Canberra is a strange town where often public displays of competitiveness are frequently at odds with the private reality of friendships that run across politics.
In some ways, there’s less competition between a Labor and a Liberal MP than there is between MPs from the same party. Over late nights, shared overseas trips, lengthy committee hearings, enduring the ardour of Chairman’s Lounge and Embassy drinkies, many unlikely mateships are formed.
One exception to this rule appears to be Prime Minister Kevin Rudd and his opposite number Malcolm Turnbull.
Turnbull is not only critical of Rudd who he describes as “very undiplomatic”, “chilly”, “odd” and discourteous, he also rips into Mrs Rudd saying she has the “same attitude.”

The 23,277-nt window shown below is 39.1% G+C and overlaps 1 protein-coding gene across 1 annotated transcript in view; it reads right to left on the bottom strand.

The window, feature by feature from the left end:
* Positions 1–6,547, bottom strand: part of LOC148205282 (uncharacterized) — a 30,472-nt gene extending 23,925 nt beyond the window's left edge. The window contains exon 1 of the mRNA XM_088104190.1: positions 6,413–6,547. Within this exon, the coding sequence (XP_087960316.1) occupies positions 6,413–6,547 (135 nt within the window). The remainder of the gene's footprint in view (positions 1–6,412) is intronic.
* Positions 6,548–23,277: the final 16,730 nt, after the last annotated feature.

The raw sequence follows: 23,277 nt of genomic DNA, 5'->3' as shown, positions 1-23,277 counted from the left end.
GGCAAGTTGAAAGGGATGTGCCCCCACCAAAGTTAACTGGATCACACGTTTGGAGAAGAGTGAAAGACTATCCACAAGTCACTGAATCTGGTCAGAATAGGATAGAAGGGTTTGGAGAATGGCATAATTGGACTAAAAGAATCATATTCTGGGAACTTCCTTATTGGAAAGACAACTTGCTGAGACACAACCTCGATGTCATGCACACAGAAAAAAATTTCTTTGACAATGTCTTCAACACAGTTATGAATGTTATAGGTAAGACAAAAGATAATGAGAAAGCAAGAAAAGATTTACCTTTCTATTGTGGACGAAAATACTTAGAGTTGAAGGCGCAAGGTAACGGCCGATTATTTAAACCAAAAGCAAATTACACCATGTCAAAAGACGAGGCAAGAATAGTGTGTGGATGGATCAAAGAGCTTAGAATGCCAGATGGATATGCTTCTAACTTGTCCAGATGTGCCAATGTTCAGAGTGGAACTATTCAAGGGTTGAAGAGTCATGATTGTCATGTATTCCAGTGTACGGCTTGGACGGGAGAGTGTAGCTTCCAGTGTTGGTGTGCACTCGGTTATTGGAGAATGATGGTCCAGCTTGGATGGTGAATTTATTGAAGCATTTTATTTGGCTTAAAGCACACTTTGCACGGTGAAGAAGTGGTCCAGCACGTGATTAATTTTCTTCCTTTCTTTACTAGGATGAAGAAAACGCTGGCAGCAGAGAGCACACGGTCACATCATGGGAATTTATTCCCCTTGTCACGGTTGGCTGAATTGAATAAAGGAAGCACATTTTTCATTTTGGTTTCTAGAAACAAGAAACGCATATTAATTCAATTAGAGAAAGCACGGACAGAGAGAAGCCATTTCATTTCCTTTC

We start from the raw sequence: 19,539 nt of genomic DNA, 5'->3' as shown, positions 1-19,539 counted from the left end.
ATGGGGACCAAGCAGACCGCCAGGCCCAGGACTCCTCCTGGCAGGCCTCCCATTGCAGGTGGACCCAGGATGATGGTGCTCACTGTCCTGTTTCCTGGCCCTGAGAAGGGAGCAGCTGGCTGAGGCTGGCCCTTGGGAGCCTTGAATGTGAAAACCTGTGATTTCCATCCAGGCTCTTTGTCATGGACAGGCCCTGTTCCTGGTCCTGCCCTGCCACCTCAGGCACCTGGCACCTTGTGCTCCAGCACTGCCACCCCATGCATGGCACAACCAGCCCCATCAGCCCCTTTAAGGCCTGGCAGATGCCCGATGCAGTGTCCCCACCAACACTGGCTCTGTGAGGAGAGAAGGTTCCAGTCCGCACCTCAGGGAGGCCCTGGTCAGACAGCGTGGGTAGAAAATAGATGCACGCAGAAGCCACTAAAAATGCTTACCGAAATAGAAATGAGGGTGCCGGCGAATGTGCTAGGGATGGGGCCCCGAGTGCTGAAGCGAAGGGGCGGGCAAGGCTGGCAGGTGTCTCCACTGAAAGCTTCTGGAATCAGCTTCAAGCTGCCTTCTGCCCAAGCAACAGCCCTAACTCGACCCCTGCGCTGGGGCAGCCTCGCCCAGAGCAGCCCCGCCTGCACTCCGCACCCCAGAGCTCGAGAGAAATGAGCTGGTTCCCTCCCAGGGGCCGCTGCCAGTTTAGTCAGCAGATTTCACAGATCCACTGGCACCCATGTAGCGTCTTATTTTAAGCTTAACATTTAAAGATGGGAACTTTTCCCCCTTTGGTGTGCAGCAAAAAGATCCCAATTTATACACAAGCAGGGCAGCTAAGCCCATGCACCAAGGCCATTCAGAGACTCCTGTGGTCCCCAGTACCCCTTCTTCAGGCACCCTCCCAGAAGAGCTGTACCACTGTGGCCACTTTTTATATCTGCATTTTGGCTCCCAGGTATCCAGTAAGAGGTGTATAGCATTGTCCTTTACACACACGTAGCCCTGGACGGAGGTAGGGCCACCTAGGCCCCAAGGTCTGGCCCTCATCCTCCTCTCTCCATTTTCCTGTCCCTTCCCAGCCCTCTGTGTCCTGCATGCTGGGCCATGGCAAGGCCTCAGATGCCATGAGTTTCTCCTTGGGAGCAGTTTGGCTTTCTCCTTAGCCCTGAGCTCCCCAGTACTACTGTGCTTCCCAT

He told the Courier-Mail:
“I have been in the same room as her but I don’t think I have ever had a conversation with her,” he said.
The Australian’s Mills and Boon author aspirant Christian Kerr described K-Rudd’s response:
“I think that is a matter for Mr Turnbull,” Mr Rudd said when pressed by reporters after attending church in Canberra.
He and Ms Rein held hands as he made his remarks, then put their arms around each other’s shoulders before walking to their car.
With the chocolate gelati hitting the fan this morning over the issue, Turnbull has denied attacking Therese Rein saying his comments were taken out of context:
“The suggestion that I had criticised or complained about Therese Rein was a complete invention,” Mr Turnbull told ABC Television Monday.
Mr Turnbull said he was asked by a reporter whether he and his wife Lucy had a social relationship with Mr Rudd and his wife Therese.
“And I said we didn’t,” he said.
“It was a factual answer to a straight-forward question.
“Now, to turn that into a criticism or a complaint was an outrageous piece of journalistic invention.”
If the PM was trying to play mind-games of the Beijing kind with Mr Turnbull, and nothing would surprise, he appears to have succeeded.